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Heterogeneity in the rebound effect: Further evidence for Germany

  • Frondel, Manuel
  • Ritter, Nolan
  • Vance, Colin

Rebound effects measure the behaviorally induced offset in the reduction of energy consumption following efficiency improvements. Using both panel estimation and quantile regression methods on household travel diary data collected in Germany between 1997 and 2009, this study investigates the heterogeneity of the rebound effect in private transport. With the average rebound effect being in the range of 57% to 62%, our results are in line with a recent German study by Frondel, Peters, and Vance (2008), but are substantially larger than those obtained from other studies. Furthermore, our quantile regression results indicate that the magnitude of estimated fuel price elasticities – from which rebound effects can be derived – depends inversely on the household's driving intensity: households with low vehicle mileage exhibit fuel price elasticities, and hence rebound effects, that are significantly larger than those for households with high vehicle mileage.

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Article provided by Elsevier in its journal Energy Economics.

Volume (Year): 34 (2012)
Issue (Month): 2 ()
Pages: 461-467

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Handle: RePEc:eee:eneeco:v:34:y:2012:i:2:p:461-467
Contact details of provider: Web page: http://www.elsevier.com/locate/eneco

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  1. Frondel, Manuel & Vance, Colin, 2010. "Driving for fun? Comparing the effect of fuel prices on weekday and weekend fuel consumption," Energy Economics, Elsevier, vol. 32(1), pages 102-109, January.
  2. Zia Wadud & Daniel J. Graham & Robert B. Noland, 2010. "Gasoline Demand with Heterogeneity in Household Responses," The Energy Journal, International Association for Energy Economics, vol. 0(Number 1), pages 47-74.
  3. Sorrell, Steve & Dimitropoulos, John & Sommerville, Matt, 2009. "Empirical estimates of the direct rebound effect: A review," Energy Policy, Elsevier, vol. 37(4), pages 1356-1371, April.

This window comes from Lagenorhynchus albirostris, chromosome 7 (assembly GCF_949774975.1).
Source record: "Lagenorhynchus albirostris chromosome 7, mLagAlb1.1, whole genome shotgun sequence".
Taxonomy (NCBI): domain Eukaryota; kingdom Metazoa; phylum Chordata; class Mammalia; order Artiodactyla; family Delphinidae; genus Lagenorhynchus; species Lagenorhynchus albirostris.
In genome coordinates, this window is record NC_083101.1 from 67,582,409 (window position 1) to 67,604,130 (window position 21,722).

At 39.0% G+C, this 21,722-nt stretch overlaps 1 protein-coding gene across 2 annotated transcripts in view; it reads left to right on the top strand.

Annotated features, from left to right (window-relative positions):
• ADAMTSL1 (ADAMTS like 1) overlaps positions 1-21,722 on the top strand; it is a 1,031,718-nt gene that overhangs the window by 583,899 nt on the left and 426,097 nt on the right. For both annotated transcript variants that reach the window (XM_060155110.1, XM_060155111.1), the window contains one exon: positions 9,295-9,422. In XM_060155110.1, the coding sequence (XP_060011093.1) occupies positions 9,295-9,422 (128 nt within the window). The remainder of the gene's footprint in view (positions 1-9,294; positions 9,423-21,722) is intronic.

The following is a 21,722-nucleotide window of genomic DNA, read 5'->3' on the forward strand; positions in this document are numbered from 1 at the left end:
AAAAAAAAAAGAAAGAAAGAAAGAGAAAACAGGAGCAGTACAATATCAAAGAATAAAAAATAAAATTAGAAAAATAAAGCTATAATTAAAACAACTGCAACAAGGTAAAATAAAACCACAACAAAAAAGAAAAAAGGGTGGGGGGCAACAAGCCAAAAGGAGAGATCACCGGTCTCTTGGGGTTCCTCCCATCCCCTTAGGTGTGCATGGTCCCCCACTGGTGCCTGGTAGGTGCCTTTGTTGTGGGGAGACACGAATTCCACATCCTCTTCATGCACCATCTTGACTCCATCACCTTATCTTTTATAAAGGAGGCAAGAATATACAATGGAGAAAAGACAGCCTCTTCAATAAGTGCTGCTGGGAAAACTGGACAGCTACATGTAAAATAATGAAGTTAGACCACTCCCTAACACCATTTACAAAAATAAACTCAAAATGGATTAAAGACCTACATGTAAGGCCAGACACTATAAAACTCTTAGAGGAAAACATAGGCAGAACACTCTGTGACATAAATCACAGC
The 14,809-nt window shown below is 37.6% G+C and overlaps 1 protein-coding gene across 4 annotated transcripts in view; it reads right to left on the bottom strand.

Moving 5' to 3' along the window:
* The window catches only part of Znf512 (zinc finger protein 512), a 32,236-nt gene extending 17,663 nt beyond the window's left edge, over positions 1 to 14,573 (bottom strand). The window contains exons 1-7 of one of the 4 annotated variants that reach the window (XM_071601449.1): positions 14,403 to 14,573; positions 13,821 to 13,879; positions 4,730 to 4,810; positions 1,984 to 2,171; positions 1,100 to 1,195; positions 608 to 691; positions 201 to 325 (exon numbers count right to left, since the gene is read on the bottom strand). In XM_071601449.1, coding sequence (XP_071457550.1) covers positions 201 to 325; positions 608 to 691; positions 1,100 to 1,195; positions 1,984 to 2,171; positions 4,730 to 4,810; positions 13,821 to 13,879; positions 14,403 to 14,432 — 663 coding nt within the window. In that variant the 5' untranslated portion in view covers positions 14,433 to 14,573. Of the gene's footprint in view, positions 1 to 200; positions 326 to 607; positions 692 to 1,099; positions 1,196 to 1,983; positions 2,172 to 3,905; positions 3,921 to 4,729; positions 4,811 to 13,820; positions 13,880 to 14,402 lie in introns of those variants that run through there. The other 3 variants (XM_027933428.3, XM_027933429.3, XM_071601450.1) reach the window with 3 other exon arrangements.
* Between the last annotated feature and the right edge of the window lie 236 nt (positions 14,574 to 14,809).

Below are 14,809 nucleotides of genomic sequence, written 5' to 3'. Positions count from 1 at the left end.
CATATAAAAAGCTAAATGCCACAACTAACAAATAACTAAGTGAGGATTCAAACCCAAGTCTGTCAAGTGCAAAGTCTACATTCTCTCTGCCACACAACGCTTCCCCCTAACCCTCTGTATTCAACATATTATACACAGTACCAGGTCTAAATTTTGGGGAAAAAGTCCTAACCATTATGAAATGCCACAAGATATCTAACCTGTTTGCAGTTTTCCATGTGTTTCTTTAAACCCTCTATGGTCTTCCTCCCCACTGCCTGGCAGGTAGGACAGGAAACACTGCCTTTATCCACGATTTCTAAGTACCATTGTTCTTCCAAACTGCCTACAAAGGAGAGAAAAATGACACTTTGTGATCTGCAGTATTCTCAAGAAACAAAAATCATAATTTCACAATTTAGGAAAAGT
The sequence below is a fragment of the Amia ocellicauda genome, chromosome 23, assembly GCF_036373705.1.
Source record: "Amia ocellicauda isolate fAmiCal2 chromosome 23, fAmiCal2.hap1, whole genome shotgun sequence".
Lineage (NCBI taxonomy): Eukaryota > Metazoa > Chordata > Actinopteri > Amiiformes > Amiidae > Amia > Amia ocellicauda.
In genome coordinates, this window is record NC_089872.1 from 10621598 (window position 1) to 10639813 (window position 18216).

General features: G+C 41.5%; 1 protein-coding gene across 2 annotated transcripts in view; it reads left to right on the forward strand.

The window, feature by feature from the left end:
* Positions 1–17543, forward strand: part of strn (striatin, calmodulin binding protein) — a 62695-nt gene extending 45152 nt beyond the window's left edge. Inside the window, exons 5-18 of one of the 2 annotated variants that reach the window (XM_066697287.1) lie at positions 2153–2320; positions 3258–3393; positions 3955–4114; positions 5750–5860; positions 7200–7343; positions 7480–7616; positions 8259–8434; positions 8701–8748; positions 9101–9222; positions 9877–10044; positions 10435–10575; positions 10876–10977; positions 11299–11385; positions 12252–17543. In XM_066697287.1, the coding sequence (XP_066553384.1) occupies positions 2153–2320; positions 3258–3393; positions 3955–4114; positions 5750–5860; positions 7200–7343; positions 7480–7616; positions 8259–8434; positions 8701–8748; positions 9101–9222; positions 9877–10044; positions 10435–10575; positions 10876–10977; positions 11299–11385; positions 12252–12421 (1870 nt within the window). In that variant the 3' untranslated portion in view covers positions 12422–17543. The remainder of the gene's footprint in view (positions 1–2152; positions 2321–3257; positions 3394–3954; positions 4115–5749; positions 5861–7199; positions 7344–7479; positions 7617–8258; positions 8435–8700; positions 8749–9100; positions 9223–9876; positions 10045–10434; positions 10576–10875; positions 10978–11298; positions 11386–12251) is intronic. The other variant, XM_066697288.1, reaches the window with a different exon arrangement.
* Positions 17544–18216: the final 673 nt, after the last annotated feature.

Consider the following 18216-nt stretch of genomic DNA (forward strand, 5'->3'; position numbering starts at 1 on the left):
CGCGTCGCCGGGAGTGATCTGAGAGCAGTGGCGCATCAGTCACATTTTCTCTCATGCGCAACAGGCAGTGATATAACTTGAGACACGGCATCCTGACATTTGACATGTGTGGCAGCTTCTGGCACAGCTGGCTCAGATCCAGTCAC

4. Manuel Frondel & Colin Vance, 2010. "Fixed, Random, or Something in Between? – A Variant of HAUSMAN’s Specifi cation Test for Panel Data Estimators," Ruhr Economic Papers 0160, Rheinisch-Westfälisches Institut für Wirtschaftsforschung, Ruhr-Universität Bochum, Universität Dortmund, Universität Duisburg-Essen.
  5. Sorrell, Steve & Dimitropoulos, John, 2008. "The rebound effect: Microeconomic definitions, limitations and extensions," Ecological Economics, Elsevier, vol. 65(3), pages 636-649, April.
  6. Daniel J. Graham & Stephen Glaister, 2002. "The Demand for Automobile Fuel: A Survey of Elasticities," Journal of Transport Economics and Policy, London School of Economics and University of Bath, vol. 36(1), pages 1-25, January.
  7. A. Greening, Lorna & Greene, David L. & Difiglio, Carmen, 2000. "Energy efficiency and consumption -- the rebound effect -- a survey," Energy Policy, Elsevier, vol. 28(6-7), pages 389-401, June.
  8. Robert W. Crandall, 1992. "Policy Watch: Corporate Average Fuel Economy Standards," Journal of Economic Perspectives, American Economic Association, vol. 6(2), pages 171-180, Spring.
  9. Binswanger, Mathias, 2001. "Technological progress and sustainable development: what about the rebound effect?," Ecological Economics, Elsevier, vol. 36(1), pages 119-132, January.
  10. Manuel Frondel & Jörg Peters & Colin Vance, 2007. "Identifying the Rebound - Evidence from a German Household Panel," Ruhr Economic Papers 0032, Rheinisch-Westfälisches Institut für Wirtschaftsforschung, Ruhr-Universität Bochum, Universität Dortmund, Universität Duisburg-Essen.
  11. Frondel, Manuel & Schmidt, Christoph M. & Vance, Colin, 2011. "A regression on climate policy: The European Commission’s legislation to reduce CO2 emissions from automobiles," Transportation Research Part A: Policy and Practice, Elsevier, vol. 45(10), pages 1043-1051.
  12. Brookes, Leonard, 2000. "Energy efficiency fallacies revisited," Energy Policy, Elsevier, vol. 28(6-7), pages 355-366, June.
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  15. Berkhout, Peter H. G. & Muskens, Jos C. & W. Velthuijsen, Jan, 2000. "Defining the rebound effect," Energy Policy, Elsevier, vol. 28(6-7), pages 425-432, June.
  16. repec:cup:cbooks:9780521608275 is not listed on IDEAS
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  18. Koenker, Roger & Bassett, Gilbert, Jr, 1982. "Robust Tests for Heteroscedasticity Based on Regression Quantiles," Econometrica, Econometric Society, vol. 50(1), pages 43-61, January.
  19. Sterner, Thomas, 2007. "Fuel taxes: An important instrument for climate policy," Energy Policy, Elsevier, vol. 35(6), pages 3194-3202, June.
  20. Roger Koenker & Kevin F. Hallock, 2001. "Quantile Regression," Journal of Economic Perspectives, American Economic Association, vol. 15(4), pages 143-156, Fall.
  21. Kayser, Hilke A., 2000. "Gasoline demand and car choice: estimating gasoline demand using household information," Energy Economics, Elsevier, vol. 22(3), pages 331-348, June.
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